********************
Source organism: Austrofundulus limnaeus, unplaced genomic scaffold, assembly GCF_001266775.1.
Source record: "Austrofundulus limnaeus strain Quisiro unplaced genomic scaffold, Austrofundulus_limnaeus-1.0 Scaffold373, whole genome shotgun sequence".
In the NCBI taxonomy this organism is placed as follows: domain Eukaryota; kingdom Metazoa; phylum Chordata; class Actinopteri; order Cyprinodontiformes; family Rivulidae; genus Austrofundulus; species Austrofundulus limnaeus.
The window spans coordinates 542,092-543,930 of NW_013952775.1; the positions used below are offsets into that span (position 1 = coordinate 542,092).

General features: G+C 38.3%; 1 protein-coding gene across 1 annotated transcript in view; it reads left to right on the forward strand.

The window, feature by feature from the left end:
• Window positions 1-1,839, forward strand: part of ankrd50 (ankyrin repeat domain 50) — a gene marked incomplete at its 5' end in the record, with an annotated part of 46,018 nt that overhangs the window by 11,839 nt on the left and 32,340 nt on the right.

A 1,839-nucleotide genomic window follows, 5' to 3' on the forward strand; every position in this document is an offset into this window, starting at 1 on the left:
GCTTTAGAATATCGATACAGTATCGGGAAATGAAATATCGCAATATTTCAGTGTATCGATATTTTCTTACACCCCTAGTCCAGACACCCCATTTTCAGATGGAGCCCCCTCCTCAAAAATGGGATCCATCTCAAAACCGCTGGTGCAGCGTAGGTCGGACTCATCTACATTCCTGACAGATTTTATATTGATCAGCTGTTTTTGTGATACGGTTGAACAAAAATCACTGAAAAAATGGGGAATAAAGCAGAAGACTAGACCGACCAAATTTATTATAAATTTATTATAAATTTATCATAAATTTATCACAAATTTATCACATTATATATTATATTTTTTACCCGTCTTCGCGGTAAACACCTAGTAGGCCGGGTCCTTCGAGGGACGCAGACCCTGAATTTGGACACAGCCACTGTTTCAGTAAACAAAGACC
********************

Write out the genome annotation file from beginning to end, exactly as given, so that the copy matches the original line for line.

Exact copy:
Source organism: Austrofundulus limnaeus, unplaced genomic scaffold, assembly GCF_001266775.1.
Source record: "Austrofundulus limnaeus strain Quisiro unplaced genomic scaffold, Austrofundulus_limnaeus-1.0 Scaffold373, whole genome shotgun sequence".
In the NCBI taxonomy this organism is placed as follows: domain Eukaryota; kingdom Metazoa; phylum Chordata; class Actinopteri; order Cyprinodontiformes; family Rivulidae; genus Austrofundulus; species Austrofundulus limnaeus.
The window spans coordinates 542,092-543,930 of NW_013952775.1; the positions used below are offsets into that span (position 1 = coordinate 542,092).

General features: G+C 38.3%; 1 protein-coding gene across 1 annotated transcript in view; it reads left to right on the forward strand.

The window, feature by feature from the left end:
• Window positions 1-1,839, forward strand: part of ankrd50 (ankyrin repeat domain 50) — a gene marked incomplete at its 5' end in the record, with an annotated part of 46,018 nt that overhangs the window by 11,839 nt on the left and 32,340 nt on the right.

A 1,839-nucleotide genomic window follows, 5' to 3' on the forward strand; every position in this document is an offset into this window, starting at 1 on the left:
GCTTTAGAATATCGATACAGTATCGGGAAATGAAATATCGCAATATTTCAGTGTATCGATATTTTCTTACACCCCTAGTCCAGACACCCCATTTTCAGATGGAGCCCCCTCCTCAAAAATGGGATCCATCTCAAAACCGCTGGTGCAGCGTAGGTCGGACTCATCTACATTCCTGACAGATTTTATATTGATCAGCTGTTTTTGTGATACGGTTGAACAAAAATCACTGAAAAAATGGGGAATAAAGCAGAAGACTAGACCGACCAAATTTATTATAAATTTATTATAAATTTATCATAAATTTATCACAAATTTATCACATTATATATTATATTTTTTACCCGTCTTCGCGGTAAACACCTAGTAGGCCGGGTCCTTCGAGGGACGCAGACCCTGAATTTGGACACAGCCACTGTTTCAGTAAACAAAGACC